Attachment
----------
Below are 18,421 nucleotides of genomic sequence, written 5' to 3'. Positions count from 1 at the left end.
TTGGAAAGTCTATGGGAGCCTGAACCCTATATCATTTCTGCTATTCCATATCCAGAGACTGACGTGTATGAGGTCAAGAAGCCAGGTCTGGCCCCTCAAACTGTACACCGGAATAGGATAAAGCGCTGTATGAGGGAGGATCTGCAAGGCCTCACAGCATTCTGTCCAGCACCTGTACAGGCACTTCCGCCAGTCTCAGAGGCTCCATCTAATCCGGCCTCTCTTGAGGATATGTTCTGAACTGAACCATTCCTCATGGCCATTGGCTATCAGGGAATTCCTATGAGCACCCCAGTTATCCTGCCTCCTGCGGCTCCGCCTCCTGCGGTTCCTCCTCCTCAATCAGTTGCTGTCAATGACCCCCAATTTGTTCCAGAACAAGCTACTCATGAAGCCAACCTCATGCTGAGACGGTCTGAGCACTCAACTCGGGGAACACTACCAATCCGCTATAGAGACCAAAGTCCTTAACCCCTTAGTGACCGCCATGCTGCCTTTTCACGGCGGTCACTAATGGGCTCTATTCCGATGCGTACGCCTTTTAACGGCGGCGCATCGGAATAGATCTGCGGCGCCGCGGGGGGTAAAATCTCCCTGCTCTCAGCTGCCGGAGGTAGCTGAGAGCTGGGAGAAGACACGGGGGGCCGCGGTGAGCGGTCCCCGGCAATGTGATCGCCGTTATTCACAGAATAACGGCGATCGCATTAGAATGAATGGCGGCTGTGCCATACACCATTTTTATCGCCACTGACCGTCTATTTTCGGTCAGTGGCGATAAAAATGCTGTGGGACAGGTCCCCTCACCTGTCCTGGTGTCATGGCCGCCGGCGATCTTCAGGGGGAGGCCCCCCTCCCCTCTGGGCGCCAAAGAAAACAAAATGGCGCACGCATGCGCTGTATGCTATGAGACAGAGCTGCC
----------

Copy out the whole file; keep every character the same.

Below are 18,421 nucleotides of genomic sequence, written 5' to 3'. Positions count from 1 at the left end.
TTGGAAAGTCTATGGGAGCCTGAACCCTATATCATTTCTGCTATTCCATATCCAGAGACTGACGTGTATGAGGTCAAGAAGCCAGGTCTGGCCCCTCAAACTGTACACCGGAATAGGATAAAGCGCTGTATGAGGGAGGATCTGCAAGGCCTCACAGCATTCTGTCCAGCACCTGTACAGGCACTTCCGCCAGTCTCAGAGGCTCCATCTAATCCGGCCTCTCTTGAGGATATGTTCTGAACTGAACCATTCCTCATGGCCATTGGCTATCAGGGAATTCCTATGAGCACCCCAGTTATCCTGCCTCCTGCGGCTCCGCCTCCTGCGGTTCCTCCTCCTCAATCAGTTGCTGTCAATGACCCCCAATTTGTTCCAGAACAAGCTACTCATGAAGCCAACCTCATGCTGAGACGGTCTGAGCACTCAACTCGGGGAACACTACCAATCCGCTATAGAGACCAAAGTCCTTAACCCCTTAGTGACCGCCATGCTGCCTTTTCACGGCGGTCACTAATGGGCTCTATTCCGATGCGTACGCCTTTTAACGGCGGCGCATCGGAATAGATCTGCGGCGCCGCGGGGGGTAAAATCTCCCTGCTCTCAGCTGCCGGAGGTAGCTGAGAGCTGGGAGAAGACACGGGGGGCCGCGGTGAGCGGTCCCCGGCAATGTGATCGCCGTTATTCACAGAATAACGGCGATCGCATTAGAATGAATGGCGGCTGTGCCATACACCATTTTTATCGCCACTGACCGTCTATTTTCGGTCAGTGGCGATAAAAATGCTGTGGGACAGGTCCCCTCACCTGTCCTGGTGTCATGGCCGCCGGCGATCTTCAGGGGGAGGCCCCCCTCCCCTCTGGGCGCCAAAGAAAACAAAATGGCGCACGCATGCGCTGTATGCTATGAGACAGAGCTGCC